My feeling of accomplishment is completely out of proportion with what I’ve actually achieved.
During my last shift, I had started building a Lego car, the Nitro Menace, that would be put in a display case. In two hours I had barely finished 10 pages of the 62 page instruction booklet. The age suggestion of the book, 12+, infuriated me. This simple thing proved a logistical and engineering nightmare.
Today, I got to open it up again and continue. The first hour was slow going; it took a great deal of time digging through the parts looking for the tiny black rod I need amongst all the tiny black and dark gray rods I didn’t need. I made little noticeable progress in the four hours before lunch. I packed the pieces back in cellophane bags, the cellophane bags back in the box, and the box back in the electrical room.
After lunch (Asian Express Eatery from the food court), I returned to the car. Now that I had depleted the number of tiny black rods, it was much easier to find the tiny black rod I needed. I finally finished about an hour and a half later. My feeling of accomplishment, though, is completely out of proportion with what I’ve actually achieved. I was triumphant. After 8 horrible hours over two different days, endless scrambling through piles of plastic toy miscellany, I had defeated my captor. However, since my bested task was designed for, and routinely completed, by children, I kept my jubilation to myself as I carried the finished car to the office.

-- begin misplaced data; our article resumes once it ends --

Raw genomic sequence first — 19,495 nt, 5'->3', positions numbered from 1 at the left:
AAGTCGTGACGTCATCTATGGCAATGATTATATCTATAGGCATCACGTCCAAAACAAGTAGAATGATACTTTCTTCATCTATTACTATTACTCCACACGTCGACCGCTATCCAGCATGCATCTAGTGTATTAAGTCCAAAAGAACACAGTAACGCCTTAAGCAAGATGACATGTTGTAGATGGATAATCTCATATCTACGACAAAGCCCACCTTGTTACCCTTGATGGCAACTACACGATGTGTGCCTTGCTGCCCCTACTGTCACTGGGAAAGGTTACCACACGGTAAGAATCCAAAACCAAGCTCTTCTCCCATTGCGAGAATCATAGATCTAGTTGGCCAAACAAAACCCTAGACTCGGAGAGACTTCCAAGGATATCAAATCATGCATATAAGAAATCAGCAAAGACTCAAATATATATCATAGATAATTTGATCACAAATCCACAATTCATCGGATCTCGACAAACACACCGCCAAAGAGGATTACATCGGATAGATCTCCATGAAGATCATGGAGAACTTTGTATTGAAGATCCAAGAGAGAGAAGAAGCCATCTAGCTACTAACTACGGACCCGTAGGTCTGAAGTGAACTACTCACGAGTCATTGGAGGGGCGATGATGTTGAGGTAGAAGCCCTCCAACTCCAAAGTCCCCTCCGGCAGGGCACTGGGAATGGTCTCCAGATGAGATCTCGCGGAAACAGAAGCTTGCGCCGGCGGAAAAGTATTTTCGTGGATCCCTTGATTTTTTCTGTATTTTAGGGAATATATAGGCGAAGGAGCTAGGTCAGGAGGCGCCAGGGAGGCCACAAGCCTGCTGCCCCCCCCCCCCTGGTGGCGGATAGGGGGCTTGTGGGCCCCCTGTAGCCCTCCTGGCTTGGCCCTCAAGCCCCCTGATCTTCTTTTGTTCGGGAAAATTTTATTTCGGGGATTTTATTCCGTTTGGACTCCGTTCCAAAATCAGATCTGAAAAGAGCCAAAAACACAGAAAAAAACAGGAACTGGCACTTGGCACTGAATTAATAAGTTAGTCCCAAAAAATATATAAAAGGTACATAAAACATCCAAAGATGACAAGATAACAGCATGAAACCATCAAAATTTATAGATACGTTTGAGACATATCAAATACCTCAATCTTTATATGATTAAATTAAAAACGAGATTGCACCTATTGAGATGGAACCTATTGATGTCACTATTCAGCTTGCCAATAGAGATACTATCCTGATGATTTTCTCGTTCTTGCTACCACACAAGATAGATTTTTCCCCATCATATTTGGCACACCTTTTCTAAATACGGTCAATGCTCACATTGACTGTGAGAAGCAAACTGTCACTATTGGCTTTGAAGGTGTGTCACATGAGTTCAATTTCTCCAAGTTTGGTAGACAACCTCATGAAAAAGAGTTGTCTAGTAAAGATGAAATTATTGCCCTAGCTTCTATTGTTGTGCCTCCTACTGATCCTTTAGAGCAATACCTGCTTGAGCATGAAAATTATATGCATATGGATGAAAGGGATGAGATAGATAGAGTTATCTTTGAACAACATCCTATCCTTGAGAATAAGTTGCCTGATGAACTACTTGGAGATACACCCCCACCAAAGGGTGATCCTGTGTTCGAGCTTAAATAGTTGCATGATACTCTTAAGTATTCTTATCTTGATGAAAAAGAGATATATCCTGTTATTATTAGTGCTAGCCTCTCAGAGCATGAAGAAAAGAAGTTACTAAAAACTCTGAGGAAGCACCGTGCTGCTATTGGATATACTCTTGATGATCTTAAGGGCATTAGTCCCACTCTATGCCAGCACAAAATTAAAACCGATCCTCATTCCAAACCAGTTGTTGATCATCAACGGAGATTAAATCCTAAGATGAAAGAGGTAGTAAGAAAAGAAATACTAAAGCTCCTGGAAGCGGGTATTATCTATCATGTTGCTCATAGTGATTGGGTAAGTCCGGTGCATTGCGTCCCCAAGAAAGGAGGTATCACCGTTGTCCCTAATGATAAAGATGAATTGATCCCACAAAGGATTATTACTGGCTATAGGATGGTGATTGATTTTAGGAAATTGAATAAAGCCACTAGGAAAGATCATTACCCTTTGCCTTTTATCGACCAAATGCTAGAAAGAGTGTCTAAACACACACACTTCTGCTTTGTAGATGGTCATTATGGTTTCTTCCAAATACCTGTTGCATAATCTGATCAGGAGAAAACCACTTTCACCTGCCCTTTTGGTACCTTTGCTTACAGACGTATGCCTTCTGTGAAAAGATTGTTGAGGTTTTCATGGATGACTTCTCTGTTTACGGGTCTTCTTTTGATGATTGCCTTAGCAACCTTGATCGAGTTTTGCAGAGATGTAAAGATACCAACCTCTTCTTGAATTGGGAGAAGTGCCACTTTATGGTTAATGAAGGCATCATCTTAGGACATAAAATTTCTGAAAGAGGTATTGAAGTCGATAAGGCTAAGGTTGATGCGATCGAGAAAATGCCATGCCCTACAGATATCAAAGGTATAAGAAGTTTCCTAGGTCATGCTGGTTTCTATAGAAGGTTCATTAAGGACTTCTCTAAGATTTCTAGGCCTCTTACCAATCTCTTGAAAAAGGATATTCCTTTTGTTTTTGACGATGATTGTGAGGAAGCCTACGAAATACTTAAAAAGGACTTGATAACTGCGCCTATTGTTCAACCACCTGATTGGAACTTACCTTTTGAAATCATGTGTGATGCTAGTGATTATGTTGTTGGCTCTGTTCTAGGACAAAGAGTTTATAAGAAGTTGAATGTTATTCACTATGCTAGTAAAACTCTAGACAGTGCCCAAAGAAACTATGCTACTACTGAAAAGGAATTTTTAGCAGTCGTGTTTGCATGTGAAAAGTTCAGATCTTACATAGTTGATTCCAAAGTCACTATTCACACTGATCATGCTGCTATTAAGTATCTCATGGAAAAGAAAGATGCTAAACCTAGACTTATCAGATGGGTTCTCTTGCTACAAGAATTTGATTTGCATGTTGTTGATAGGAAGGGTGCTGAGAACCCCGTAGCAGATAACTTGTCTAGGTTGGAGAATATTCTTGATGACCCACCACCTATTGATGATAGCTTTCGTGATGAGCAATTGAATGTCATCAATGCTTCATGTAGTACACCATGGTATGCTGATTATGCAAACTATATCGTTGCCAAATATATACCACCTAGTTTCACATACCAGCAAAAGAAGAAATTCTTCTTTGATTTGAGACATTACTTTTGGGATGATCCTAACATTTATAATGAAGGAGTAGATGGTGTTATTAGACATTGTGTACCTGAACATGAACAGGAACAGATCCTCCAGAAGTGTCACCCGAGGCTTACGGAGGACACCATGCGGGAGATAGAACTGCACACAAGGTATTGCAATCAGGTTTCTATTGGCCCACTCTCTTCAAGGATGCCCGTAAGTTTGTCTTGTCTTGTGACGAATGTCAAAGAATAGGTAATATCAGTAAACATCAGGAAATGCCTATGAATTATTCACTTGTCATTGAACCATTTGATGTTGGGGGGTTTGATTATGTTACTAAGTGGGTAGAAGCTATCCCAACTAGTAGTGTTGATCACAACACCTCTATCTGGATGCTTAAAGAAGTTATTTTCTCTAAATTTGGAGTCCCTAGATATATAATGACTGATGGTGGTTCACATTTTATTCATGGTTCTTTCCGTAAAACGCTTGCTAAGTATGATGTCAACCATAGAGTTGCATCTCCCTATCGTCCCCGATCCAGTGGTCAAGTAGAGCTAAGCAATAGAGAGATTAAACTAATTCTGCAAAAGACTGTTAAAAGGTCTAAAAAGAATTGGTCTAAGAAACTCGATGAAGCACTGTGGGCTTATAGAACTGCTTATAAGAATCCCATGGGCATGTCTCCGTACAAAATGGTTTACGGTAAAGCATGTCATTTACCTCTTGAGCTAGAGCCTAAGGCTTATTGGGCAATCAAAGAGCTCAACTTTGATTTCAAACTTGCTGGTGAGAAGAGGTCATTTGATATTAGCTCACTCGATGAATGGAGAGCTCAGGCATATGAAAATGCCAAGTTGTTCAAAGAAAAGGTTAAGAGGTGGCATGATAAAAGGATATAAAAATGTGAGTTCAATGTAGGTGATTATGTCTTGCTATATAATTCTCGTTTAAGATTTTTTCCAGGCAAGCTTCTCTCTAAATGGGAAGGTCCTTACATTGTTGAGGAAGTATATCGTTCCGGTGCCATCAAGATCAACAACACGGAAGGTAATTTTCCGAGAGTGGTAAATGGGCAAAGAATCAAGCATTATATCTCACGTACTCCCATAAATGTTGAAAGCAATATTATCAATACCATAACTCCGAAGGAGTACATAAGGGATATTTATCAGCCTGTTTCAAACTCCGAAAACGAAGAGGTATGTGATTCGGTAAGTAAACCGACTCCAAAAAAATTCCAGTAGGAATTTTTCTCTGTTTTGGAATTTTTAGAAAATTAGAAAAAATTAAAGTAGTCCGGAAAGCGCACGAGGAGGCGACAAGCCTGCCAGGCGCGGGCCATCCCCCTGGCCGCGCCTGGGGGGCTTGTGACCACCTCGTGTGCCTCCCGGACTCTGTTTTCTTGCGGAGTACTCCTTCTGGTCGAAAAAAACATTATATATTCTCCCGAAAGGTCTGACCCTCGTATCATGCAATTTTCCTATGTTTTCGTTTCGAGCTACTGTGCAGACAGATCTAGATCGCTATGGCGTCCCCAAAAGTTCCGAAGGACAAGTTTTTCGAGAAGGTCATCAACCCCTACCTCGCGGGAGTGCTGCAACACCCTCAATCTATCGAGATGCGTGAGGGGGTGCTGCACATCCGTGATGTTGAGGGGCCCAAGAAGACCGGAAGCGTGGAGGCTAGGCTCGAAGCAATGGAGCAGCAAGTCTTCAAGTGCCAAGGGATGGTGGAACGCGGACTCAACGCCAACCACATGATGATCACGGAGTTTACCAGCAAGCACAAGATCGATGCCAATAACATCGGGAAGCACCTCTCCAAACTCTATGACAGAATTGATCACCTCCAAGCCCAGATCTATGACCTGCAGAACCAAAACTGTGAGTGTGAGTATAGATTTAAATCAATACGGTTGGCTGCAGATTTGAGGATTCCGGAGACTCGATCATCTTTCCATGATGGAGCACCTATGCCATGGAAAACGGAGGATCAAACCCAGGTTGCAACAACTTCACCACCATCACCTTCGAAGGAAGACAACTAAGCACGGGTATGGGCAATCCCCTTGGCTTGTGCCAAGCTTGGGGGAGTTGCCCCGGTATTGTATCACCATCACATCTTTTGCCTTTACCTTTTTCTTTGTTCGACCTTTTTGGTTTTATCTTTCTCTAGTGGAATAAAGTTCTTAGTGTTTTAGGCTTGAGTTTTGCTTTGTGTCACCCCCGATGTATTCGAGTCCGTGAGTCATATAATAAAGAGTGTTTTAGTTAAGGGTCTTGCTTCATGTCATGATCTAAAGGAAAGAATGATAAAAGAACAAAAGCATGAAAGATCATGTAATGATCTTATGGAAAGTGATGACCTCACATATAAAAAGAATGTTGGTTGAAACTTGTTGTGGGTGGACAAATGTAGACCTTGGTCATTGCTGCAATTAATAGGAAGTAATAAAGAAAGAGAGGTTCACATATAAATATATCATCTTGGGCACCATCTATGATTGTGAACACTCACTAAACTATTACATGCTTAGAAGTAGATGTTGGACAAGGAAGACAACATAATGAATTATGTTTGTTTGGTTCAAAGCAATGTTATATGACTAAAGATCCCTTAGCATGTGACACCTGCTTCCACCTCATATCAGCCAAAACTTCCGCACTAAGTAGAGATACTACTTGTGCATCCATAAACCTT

My victory was undercut from all sides. Mitch recalled his conquest of the Nitro Menace, which had taken him 45 minutes while watching television. A coworker pointed out two mistakes that rendered the vehicle inoperable. Another coworker simply took the car from me and fixed another mistake. No matter; my spirits would not be crushed. I had accomplished what an average 12-year old could.